Her doctor’s rough estimate of her baby’s size at her current 38 weeks is around 3000 grams. He told her that he wants her to be induced next week. Can we all remember, for a moment, the > 1000 gram margin of error in birth weight estimates after the first trimester???

I just have to share my findings, because the more visible this information becomes the more likely we are to demand a change in protocols.

So first of all, a brief explanation of shoulder dystocia: It’s defined as a case in which a baby’s head is born and the shoulders take more than 60 seconds to follow. Let me clarify further: Shoulder dystocia is not something your baby “has” it is something that happens to a baby during birth. Baby’s who experience dystocia in birth are often over 4kg (~8.5 lbs) but not always, and not all babies over 4kg get stuck. The risk to the baby of this complication is that (s)he can suffer an injury to the brachial plexus nerve that threads under the clavicle. Damage to the brachial plexus can, lead to permanent nerve damage to the child’s arm. Namely Erb’s Palsy or Klumpke’s Palsy.

All the maneuvers that have been practiced to facilitate birth and attempt to prevent injury assume that the laboring woman is lying flat on her back with her feet up in the air.

Here is a brief account of a study of the Gaskin Maneuver which was brought to the US by Ina May Gaskin. This article is easy to read and very clear.

In the study of 82 cases out of 4452 birth, shoulder dystocia occured and was relieved by the completely non-invasive method of having the laboring women turn onto all fours to deliver the baby. Some of the cases involved women who were under epidural anesthesia and were none-the-less assisted into the all-fours position by birth attendants.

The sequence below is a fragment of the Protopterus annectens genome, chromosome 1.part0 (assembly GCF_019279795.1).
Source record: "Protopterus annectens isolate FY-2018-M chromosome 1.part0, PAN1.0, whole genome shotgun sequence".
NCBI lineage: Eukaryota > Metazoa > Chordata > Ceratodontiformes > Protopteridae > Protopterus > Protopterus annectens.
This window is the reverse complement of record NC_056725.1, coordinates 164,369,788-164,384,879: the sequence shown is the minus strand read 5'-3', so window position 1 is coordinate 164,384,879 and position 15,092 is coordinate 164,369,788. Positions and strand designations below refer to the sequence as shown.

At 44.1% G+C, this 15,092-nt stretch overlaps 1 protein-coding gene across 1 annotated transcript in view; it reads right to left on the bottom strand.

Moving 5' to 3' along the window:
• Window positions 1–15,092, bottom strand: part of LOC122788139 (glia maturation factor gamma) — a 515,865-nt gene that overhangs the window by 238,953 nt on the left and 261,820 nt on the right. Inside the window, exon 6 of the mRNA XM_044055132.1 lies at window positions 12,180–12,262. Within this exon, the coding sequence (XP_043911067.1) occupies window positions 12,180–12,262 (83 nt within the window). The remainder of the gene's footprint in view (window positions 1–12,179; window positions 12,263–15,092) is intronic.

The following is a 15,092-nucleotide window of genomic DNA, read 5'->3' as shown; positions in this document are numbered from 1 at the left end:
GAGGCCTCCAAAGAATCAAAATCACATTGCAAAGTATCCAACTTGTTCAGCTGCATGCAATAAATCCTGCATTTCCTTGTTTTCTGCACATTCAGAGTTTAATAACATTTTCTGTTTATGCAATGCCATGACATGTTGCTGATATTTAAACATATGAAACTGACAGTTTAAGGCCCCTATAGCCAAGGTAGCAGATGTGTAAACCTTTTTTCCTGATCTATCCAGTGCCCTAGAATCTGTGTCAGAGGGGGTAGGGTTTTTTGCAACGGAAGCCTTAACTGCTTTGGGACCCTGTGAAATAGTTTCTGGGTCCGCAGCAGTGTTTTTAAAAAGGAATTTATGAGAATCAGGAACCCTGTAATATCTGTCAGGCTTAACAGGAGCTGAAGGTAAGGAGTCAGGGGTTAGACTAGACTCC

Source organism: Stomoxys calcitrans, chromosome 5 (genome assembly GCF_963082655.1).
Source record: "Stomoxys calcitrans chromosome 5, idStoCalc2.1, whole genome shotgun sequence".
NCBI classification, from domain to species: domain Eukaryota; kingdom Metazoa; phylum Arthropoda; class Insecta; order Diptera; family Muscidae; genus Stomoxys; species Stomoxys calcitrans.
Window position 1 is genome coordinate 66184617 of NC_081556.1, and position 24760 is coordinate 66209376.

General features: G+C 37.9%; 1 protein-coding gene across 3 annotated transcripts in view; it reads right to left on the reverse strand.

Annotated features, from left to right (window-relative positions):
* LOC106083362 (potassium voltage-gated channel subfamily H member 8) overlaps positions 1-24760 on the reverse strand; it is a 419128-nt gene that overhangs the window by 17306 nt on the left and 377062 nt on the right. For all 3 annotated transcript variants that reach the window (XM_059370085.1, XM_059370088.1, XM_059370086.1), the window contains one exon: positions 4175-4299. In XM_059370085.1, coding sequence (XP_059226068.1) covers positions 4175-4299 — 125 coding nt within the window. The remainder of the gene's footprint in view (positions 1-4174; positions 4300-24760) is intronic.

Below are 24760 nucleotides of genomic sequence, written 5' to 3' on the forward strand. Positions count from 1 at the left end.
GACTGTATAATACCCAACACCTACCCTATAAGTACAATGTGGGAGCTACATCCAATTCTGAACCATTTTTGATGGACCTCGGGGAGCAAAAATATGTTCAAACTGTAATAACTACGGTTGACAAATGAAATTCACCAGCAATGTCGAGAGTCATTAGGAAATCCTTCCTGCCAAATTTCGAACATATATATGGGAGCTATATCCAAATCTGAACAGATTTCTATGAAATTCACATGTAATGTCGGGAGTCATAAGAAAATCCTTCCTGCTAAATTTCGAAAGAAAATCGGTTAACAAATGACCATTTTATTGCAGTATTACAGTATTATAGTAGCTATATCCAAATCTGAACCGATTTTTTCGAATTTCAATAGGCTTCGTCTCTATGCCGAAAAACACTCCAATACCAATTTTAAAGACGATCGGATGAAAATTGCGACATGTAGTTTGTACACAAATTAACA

Another well researched article is this one from a UK Homebirth advocate. One thing that she noted, which I feel is important to highlight is that injuries that have been linked to shoulder dystocia are not caused by birth, but by the act of extracting the baby from the mother. (those are commonly known as “iatrogenic injuries” but that term is not being applied to shoulder dystocia. It’s called a “birth complication”. Maybe that’s because a lot of “birth complications” are actually iatrogenic. But don’t get me started.)

At the moment, these seem to be my friend’s choices:
a) induction at 39 weeks for same reason as above (consider risks of induction)
b) elective abdominal surgery (i.e. c/section) for suspicion of high birth weight (consider risks of surgery)
c) go into labor when baby is ready if you fall into the 2% chance that a problem presents itself, get onto your hands and knees. No injuries, no additional recovery time, in most of the studied cases the babies were delivered over an intact perineum!!
I just want her to trust her body and her baby and her strong beautiful body that God gave her.